In an interview with Michael Wolff for his new book, Landslide, Trump told the journalist he is very upset with Kavanaugh’s record so far, arguing he doesn’t have “the courage you need to be a great justice.”
Kavanaugh, along with other Trump nominees Justices Amy Coney Barrett and Neil Gorsuch, joined the majority to reject a Texas lawsuit in December that sought to overturn the election.
The decision enraged Trump, who reportedly harbored particular animosity toward Kavanaugh, whom he feels like he “saved,” according to Wolff.
Trump said Kavanaugh was “totally disgraced” by the sexual assault allegations levied against him during his confirmation hearings in 2018 and would have been rejected by the Senate had he not defended him.
The former president said he is upset with a number of Kavanaugh rulings, saying he’s “basing” his criticism “on more than just the election.”
CRUCIAL QUOTE
“I saved his life,” Trump said of Kavanaugh. “He wouldn't even be in a law firm. Who would have had him? Nobody. Totally disgraced. Only I saved him.”


https://www.forbes.com/sites/thrive...MainTwitter&utm_medium=social&sh=4456a0822380
There's your guy, Trump worshippers. There's your guy. The man who sparked the end of 250 years of peaceful transitions of power between presidents. I hope you're happy, at least.
 
Sep 6, 2012
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Edmond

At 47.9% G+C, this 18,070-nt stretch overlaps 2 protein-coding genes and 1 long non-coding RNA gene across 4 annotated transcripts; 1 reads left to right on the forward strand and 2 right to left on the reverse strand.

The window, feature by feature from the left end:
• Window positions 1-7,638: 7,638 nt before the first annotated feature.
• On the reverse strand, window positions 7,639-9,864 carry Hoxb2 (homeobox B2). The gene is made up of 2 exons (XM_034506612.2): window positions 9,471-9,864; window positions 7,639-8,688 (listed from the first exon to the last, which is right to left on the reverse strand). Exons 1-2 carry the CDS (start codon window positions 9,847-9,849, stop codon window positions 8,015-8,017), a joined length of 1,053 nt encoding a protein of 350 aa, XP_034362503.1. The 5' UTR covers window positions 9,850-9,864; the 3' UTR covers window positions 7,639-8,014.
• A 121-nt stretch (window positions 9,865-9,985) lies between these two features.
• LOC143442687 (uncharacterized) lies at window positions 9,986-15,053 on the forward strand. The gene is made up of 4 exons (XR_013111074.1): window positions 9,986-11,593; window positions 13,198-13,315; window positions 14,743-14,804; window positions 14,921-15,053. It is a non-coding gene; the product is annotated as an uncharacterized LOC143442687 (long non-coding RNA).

#4
There's your guy, Trump worshippers. There's your guy. The man who sparked the end of 250 years of peaceful transitions of power between presidents. I hope you're happy, at least.
wait, what
FDR to Hoover? Polk and Tyler in the 1865 , Lincoln to buchanan was one of the worst in 1860.

Dwight D. Eisenhower severed diplomatic relations with Cuba in January 1961, shortly before John F. Kennedy took his place, and had already set in motion what would become the Bay of Pigs invasion.

Obama, Trump and the History of Presidential Transitions | Time
For instance, while Trump and Obama talked for 90 minutes, defeated incumbent Herbert Hoover is said to have refused to talk directly to President-elect Franklin Delano Roosevelt during their first meeting after the 1932 election. Instead, the sitting president spoke only to FDR’s aide Raymond Moley, according to one account. He brought in his Treasury Secretary to lecture the incoming President on “the importance of the gold standard, the stability of the banking system and the problem of Europe’s war debt,” as TIME has previously reported. While Obama said he was “encouraged” by his “excellent” discussion with Trump, Hoover described Roosevelt as “very badly informed and of comparably little vision.” (Roosevelt, for his part, had called Hoover a “fat, timid capon” during the campaign.)


But the history of tumultuous presidential transitions is even older than that.

Take the election of 1800, in which Democratic-Republican Thomas Jefferson defeated the second president John Adams, his friend-turned-rival and a Federalist. On the surface, the 1801 inauguration appeared to go smoothly. It was celebrated at the time, and has continued to be commended, as what Jefferson called the “revolution of 1800”: the first modern example of one party peacefully ceding power to another. But at the same time, the departing Adams made “so-called ‘midnight appointments’ of Federalist judges and court officials” and did not attend Jefferson’s inauguration, according to CQ. The dispute over those last-minute hirings would go all the way to the Supreme Court, resulting in the landmark case Marbury v. Madison.